Samoa History

Samoa in the heart of Polynesia is an idyllic South Pacific Island, where life is slow and the Samoan people are as warm and friendly as the weather. Samoa’s history started with the Polynesians who settled on the Islands about 1000BC. Samoa’s largest ancient structure is the pyramid-shaped Tia Seu Ancient Mound on Savaii.

In about 950AD warriors from Tonga (a nearby island group) took over Samoa in the South Pacific and ruled until about 1200AD.

In the 1800’s German traders visited the islands and, in 1900 Samoa became a colony of Germany. During this time Reverend John Williams moved to Samoa and converted all of the islanders to Christianity.

One of the more welcome visitors to the island was the author Robert Louis Stevenson who spent the last few years of his life in Vailima just outside Apia, the capital of Samoa.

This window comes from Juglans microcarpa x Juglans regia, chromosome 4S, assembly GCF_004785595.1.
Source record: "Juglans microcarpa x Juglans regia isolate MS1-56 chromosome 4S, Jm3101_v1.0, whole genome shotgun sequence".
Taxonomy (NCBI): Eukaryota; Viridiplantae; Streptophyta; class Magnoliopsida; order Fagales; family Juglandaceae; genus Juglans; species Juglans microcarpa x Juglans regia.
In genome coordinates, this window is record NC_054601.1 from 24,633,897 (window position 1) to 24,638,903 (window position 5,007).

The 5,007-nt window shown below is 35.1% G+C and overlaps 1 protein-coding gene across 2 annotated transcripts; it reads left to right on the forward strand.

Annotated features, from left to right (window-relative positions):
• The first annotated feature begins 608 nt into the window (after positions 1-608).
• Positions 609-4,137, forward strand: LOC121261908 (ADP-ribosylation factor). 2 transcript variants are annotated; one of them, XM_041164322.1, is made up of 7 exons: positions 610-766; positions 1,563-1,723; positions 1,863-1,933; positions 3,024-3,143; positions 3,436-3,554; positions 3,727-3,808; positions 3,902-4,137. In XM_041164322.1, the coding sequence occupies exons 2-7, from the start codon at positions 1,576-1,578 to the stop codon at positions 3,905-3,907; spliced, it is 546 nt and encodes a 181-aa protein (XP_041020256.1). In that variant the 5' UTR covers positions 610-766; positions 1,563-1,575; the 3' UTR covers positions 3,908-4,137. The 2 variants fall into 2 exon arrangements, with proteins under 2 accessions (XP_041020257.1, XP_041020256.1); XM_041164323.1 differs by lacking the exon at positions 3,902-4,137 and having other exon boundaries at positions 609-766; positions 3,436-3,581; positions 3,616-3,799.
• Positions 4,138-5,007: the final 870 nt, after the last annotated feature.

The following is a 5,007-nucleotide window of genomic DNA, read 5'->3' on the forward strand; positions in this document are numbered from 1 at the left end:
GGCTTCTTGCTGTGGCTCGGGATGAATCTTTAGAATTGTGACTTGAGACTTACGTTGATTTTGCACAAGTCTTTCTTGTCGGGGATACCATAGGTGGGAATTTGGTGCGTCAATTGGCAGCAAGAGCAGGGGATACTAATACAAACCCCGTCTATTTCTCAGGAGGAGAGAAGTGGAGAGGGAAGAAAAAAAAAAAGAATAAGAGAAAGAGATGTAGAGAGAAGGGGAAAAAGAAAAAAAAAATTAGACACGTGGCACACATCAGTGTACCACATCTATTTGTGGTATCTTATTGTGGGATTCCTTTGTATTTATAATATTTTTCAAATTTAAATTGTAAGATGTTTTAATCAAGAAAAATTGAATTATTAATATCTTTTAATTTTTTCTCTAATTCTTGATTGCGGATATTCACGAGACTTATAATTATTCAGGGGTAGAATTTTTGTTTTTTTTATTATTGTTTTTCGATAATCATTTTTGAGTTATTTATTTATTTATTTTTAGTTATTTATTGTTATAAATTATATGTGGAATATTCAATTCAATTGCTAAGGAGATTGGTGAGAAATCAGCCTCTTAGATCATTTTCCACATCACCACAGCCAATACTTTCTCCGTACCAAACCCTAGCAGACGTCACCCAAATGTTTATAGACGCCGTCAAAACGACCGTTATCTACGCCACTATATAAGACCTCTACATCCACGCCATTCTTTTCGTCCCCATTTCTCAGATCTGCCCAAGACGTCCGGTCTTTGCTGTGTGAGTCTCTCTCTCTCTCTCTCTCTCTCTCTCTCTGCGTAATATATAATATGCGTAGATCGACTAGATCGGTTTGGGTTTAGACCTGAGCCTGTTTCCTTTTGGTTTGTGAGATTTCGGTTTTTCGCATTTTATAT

In 1914 Germany surrendered Samoa during World War 1 to New Zealand who administered the islands until 1962 when independence was declared. Between 1962 and 1997 the islands were known as Western Samoa. The neighbouring islands (see map of Samoa) were “owned” by the United States and known as American Samoa.

The Samoan Islands were an integral part of the War in the Pacific during World War 2 where Aggie Grey’s hotel was a major R&R site for American GIs where they enjoyed Samoan food and friendliness during the war.

Today people from around the world travel to Samoa on vacation to enjoy the beautiful scenery and warm hospitality.